As you begin to take a deeper personal look at the Bible, I’d like you to consider a perspective of mine that has been hammered out in the school of hard knocks. You may find it displeasing (especially if you’ve been to Seminary), or think that I am filled with pride. As a former pastor of mine once told me, “There are a lot of Bible teachers who know a whole lot more about the Bible than both of us put together.” He was trying to tell me that he was right and I was wrong. It’s possible, and that’s why I keep harping on your need to be like the Bereans of old, and see if what I say agrees with God’s Word or not for yourself. Nevertheless, here’s my thinking on the dangers of the seminary (and undergraduate Bible school) system.
First of all, God intended average people to be able to read and understand the Bible. He especially intends those who have a personal relationship with Him to be able to do this on their own. That is one of the several reasons He has placed His Holy Spirit in us. “But a natural man does not accept the things of the Spirit of God; for they are foolishness to him, and he cannot understand them… but he who is spiritual [understands] all things… we have the mind of Christ.” (I Corinthians 2:14-16)
If that is the case, why do we need “learned men” to tell us what the Scriptures say? The Catholic Church long ago interposed a human priesthood between God and the average man, and convinced its followers that they were unable to understand the Bible for themselves. This thinking persists among many believers today. Many churches that purport to teach and preach the Bible instead preach and teach what other men say the Bible says. Modern evangelicalism is rife with Bible Study Guides that impress upon us what the Bible says according to this human interpreter or that.
That is not to say that we should do away with pastors and teachers! God has given specific spiritual gifts to certain individuals in every local church for the very purose of preaching and teaching what His Word says. So what does that have to do with seminary training? It’s my long-term experience that many if not most seminaries train men to trust what others have said the Bible says, rather than train them to expound directly from the pages of Scripture what it plainly says. The result is a fierce loyalty to the views of favorite professors, founding fathers, and even great theologians, when their first loyalty should be directly to the Bible.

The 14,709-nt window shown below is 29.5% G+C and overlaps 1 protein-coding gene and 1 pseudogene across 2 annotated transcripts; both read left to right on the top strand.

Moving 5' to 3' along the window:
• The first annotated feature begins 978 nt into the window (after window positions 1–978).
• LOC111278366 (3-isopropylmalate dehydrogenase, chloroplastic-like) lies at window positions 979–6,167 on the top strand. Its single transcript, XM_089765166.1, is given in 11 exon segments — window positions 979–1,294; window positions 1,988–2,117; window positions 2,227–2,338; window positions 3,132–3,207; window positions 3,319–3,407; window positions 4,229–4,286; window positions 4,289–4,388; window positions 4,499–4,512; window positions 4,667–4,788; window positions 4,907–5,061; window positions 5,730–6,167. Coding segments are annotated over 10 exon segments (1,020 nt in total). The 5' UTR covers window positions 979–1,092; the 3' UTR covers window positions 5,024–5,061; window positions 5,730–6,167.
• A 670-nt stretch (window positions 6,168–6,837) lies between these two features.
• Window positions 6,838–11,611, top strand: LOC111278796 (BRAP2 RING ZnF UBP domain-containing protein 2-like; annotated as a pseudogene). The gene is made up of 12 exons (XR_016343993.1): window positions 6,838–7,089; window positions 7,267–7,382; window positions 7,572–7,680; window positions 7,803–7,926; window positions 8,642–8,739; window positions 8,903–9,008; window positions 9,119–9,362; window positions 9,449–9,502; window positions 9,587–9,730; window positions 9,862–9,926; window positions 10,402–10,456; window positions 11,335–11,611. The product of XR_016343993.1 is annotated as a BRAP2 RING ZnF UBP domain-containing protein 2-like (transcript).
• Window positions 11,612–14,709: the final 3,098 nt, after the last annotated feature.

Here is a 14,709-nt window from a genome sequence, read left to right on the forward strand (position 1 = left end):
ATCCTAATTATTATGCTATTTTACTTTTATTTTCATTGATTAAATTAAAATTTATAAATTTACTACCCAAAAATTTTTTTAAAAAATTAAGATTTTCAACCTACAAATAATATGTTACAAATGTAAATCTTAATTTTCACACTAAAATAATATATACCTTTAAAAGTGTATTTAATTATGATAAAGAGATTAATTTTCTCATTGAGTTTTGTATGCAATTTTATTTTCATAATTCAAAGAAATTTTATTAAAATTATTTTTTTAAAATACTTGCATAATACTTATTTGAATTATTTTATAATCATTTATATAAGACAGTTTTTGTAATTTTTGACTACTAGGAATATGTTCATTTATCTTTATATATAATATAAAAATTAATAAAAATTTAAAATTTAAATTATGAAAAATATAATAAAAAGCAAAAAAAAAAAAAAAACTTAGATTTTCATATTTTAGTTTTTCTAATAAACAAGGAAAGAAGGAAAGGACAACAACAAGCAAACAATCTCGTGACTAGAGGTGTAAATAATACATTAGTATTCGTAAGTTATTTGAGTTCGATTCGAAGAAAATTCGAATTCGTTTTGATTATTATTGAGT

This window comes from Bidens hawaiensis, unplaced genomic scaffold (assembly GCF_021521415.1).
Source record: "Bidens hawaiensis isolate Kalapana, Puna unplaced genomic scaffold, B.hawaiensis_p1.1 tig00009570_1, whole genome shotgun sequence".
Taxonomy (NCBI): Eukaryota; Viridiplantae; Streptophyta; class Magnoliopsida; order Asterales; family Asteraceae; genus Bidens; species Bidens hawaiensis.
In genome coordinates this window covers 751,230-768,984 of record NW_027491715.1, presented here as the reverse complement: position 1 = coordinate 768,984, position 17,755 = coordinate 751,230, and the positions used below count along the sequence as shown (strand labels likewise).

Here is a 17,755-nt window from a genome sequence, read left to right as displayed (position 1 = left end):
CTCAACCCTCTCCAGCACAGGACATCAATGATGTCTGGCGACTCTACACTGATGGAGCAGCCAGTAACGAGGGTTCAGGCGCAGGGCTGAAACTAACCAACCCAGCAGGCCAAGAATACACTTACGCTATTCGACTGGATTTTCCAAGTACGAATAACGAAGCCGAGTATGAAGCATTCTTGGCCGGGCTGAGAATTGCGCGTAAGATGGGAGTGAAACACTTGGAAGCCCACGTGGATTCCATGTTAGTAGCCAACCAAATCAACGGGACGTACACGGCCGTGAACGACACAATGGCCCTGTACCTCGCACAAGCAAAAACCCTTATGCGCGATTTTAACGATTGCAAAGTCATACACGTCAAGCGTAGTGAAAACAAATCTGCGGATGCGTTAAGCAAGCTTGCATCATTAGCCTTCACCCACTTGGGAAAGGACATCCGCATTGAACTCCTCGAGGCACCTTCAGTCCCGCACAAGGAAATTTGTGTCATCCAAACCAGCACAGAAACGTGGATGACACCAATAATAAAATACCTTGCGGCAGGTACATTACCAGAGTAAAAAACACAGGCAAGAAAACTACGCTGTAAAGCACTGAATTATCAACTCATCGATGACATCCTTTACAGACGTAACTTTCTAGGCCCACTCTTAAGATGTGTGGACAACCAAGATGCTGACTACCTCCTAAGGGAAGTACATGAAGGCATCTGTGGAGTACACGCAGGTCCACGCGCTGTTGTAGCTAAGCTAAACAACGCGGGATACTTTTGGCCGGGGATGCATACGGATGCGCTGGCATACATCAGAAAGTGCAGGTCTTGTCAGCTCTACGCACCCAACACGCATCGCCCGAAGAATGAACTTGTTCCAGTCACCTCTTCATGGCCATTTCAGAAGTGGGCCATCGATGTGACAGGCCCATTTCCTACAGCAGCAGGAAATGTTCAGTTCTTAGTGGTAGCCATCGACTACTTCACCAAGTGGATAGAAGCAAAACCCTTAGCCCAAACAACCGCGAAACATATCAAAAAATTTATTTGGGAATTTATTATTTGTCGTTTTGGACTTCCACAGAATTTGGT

Let me put it more simply. All believers, pastors, teachers and laymen alike, should study (not just read) the Bible first, using good methods and tools and with much prayer, and only then see what other authors have to say about it. We should know the Bible far better than what Luther, Calvin, Zwinglei, Swindol, Sheaffer, MacArthur or any other famous theologian has to say about it. Then we are in a position to evaluate them in the light of Scripture (as did the Bereans with Paul), and not the other way around.
We need seminaries who teach this perspective above all others, and who teach their students that the average believer needs to be empowered to think this way too. That is the approach I will take here. We will always do our homework in the Bible first, to observe what is plainly written on the page.
We need to be unimpressed by the fame or reputation of most big-name theologians. They are human just like the rest of us, and are consequently fallable. Since I lack their credentials, I consider myself to be especially susceptible to human error. That is why I will stick to what is written on the pages of the Bible, and why you need to be like the Bereans of old! Just remember — Luke said they checked Paul out against the scripture, not against their denomination, their favorite commentary, their favorite pastor, or their favorite TV preacher. You do the same!